OF WAR-suite, there were times, when I had some problems with that score,
but I was speechless! Same with CANONE INVERSO (Antonio Salvatore -
great!) and LA TENDA ROSSA. No more words to THE MISSON or IL DESERTO
DEI TARTARI....! I think LEGEND OF 1900 was not so satisfying....some
And....I think the ALBERT HALL was the right place - Iwas blown away
by the beauty (outside and inside)!I will never forget this great evening![by
Torsten] For me, nothing can ever beat Rome '98 as that was my first,
but the concert at the RAH was a wonderful evening's ntertainment full
of emotion from start to finish. I'm not sure how many people the hall
but even in the balconies up in the ceiling, where there appeared to
be no seats, people were stood up against the railings for the whole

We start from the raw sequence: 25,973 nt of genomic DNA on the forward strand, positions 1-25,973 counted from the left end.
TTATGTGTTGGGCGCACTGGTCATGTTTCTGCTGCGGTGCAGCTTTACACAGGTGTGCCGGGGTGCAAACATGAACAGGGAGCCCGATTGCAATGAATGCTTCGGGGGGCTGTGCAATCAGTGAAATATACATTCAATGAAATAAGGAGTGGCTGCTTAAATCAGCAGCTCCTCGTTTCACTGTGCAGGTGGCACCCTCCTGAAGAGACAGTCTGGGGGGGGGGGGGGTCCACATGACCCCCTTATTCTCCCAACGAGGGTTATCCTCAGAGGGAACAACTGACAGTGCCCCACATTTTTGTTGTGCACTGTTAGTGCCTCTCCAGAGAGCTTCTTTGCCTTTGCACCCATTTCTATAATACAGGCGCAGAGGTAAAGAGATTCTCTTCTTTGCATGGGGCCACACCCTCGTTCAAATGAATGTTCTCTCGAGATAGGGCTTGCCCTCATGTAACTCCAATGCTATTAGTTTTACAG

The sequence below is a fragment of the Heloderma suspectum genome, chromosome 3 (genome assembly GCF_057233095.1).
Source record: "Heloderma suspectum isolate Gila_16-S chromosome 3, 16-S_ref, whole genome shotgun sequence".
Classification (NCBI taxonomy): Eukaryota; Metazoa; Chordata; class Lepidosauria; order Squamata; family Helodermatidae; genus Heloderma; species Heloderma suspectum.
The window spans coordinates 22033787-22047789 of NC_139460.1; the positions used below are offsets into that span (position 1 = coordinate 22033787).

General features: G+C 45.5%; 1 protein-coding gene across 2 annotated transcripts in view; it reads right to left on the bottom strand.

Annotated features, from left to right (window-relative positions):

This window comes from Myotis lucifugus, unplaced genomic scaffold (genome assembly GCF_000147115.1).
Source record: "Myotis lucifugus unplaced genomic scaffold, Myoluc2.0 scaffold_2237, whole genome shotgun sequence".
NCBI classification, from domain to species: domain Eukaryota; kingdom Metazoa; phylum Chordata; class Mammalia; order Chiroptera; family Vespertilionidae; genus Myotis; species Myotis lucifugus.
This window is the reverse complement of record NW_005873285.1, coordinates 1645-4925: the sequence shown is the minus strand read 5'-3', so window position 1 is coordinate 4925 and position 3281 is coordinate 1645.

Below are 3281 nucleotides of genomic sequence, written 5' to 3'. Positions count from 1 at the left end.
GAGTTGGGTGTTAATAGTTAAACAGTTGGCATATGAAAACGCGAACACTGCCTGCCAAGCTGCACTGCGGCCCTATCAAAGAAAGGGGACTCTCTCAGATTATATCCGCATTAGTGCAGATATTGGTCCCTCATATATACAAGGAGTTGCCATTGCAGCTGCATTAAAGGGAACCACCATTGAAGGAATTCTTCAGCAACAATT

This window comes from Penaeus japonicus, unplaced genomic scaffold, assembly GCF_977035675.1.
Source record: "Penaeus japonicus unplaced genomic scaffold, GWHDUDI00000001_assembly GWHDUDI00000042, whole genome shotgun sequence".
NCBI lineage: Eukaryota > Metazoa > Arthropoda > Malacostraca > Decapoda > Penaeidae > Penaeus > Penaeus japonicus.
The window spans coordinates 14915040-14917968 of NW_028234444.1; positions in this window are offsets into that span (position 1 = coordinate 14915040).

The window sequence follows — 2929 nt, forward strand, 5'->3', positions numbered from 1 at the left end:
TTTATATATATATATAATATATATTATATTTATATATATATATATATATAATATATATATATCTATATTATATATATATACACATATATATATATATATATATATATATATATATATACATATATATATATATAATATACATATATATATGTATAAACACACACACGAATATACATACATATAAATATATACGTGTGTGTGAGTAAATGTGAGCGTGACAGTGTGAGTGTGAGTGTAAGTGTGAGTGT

three hours. They must have needed binoculars to see. If given the choice
it is certain that no two Morriconians would come up with the same program
so the selection on the night cannot really be argued with. One of the
strange things is that, at home, I don't really like and rarely, if
ever, listen to the QUEIMADA piece that is played at these concerts,
but the manner in which it is performed at the concerts turns it into
an astounding unmissable work. No one could ever duplicate the irreplaceble
Susanna did fine bearing in mind what she was up against. Funnily enough,
I thought the GBU main theme played this time sounded slightly different
to Rome and the Barbican but I couldn't pinpoint exactly what was different.
During the spine-chilling ECSTACY OF GOLD, Ennio, at the climax point,
practically leaps off the podium and lifts the whole orchestra and chorus
their feet - a magnificent sight!!
I thought Dulce Pontes was sensational, even better than previous. OK,
if you didn't already know the words to SACCO AND VANZETTI it may have
been hard to understand her words but then I didn't understand SOSTIENNE
PEREIRA and it didn't make the slightest
difference - this song haunts me for ever. The performance of CANONE